I'm going to tell you a quick story. A true story. It's a story about what happened when young people stopped voting.
Once upon a time (think 'the last three elections') most young people in the UK decided not to vote. Or possibly just didn't decide to vote, but either way the outcome was the same. On average only 44% of the 18-24 year olds across the land turned up on polling day, and the 25-30 year olds didn't do much better.
The young people stayed at home, carrying on with their lives and telling themselves that their votes don't matter anyway, while outside, the polling stations filled up with older people (like the over 65's - 76% of whom did vote), all putting little x's in little boxes. And for a while, the fact that those young people hadn't voted really didn't seem to matter, because for years Britain enjoyed a seemingly endless economic boom.
But then came the crash, and with it austerity, and major public spending cuts. And the government started looking around for where to make those spending cuts. And it looked at the voting registers, because it knew it had to make cuts but it didn't want to upset the people who voted for it, because then they might stop voting for it. So cut they did, and by 2014 over 55's were £1300 worse off than they were in 2010. But by the far hardest hit were the 16-24 year olds, who in real terms became £2850 poorer per person per year. £2850. Most young people didn't vote, and in the end it cost them nearly three grand. There you go. Mind. Blown.
I realise that sounds like an over-simplified point but it's logical, and it's not the only example of young people being adversely affected by policy making that simply wouldn't be possible if, as a demographic, we were mobilised enough to exert influence within the current political situation.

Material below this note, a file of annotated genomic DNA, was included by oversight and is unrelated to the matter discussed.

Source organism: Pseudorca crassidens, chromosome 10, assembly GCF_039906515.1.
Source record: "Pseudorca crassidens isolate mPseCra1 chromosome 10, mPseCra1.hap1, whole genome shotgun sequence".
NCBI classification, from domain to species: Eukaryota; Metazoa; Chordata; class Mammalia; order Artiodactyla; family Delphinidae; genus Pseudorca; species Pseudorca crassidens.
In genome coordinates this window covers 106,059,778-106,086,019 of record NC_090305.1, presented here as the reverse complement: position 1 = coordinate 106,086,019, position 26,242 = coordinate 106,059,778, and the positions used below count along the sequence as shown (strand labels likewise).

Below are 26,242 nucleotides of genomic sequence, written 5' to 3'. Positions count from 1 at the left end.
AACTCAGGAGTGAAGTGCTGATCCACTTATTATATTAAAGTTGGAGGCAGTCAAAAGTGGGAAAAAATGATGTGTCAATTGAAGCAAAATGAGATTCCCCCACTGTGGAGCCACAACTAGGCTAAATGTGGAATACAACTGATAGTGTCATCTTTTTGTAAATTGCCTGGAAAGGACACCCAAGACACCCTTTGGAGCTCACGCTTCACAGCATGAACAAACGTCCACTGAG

Take housing. Young people today face the biggest housing crisis for generations, and the government simply won't act on it because there isn't the political incentive for them to do so. The average 50 year old is secure when it comes to housing, but the average 20-35 year old is not.
First time buyers, young families looking to move, or young people trying to rent in metropolitan areas are crippled by the shortage of affordable housing. But they don't vote, so these needs are not addressed by any of the political parties. It's purely a young issue, so it's just not on the agenda. There you go again - Mind. Blown.
So why don't young people vote? There are too many reasons to go into here, but the most common one I've heard in my recent work as an ambassador for the campaign @useyourvoice, which encourages 18-30 year olds to vote, is the classic "none of the main parties represent me, and a vote for someone who isn't going to win is wasted." That simply isn't true.
Every vote counted represents an opinion - whether you vote Labour, Conservative, Green, UKIP or just spoil your ballet by drawing an amusing picture of something vaguely rude - all those opinions get totted up, and they all do matter. If 20% of the population vote for a fringe party, then the major ones know they have to address the issues that party stands for if they want to attract a fifth of the country back to them. And if a fringe party wins even a couple of seats in the new parliament they could become hugely important - even part of a coalition government.
I don't think it's ever been more important to get out there and use your voice, register your opinion, and vote. The more of us who do, the more important we become, and the more politicians are forced to address the issues that are important to us. If we all use our voice, and shout through our ballot papers on election day, the government of this country will have to listen - they couldn't afford not to...
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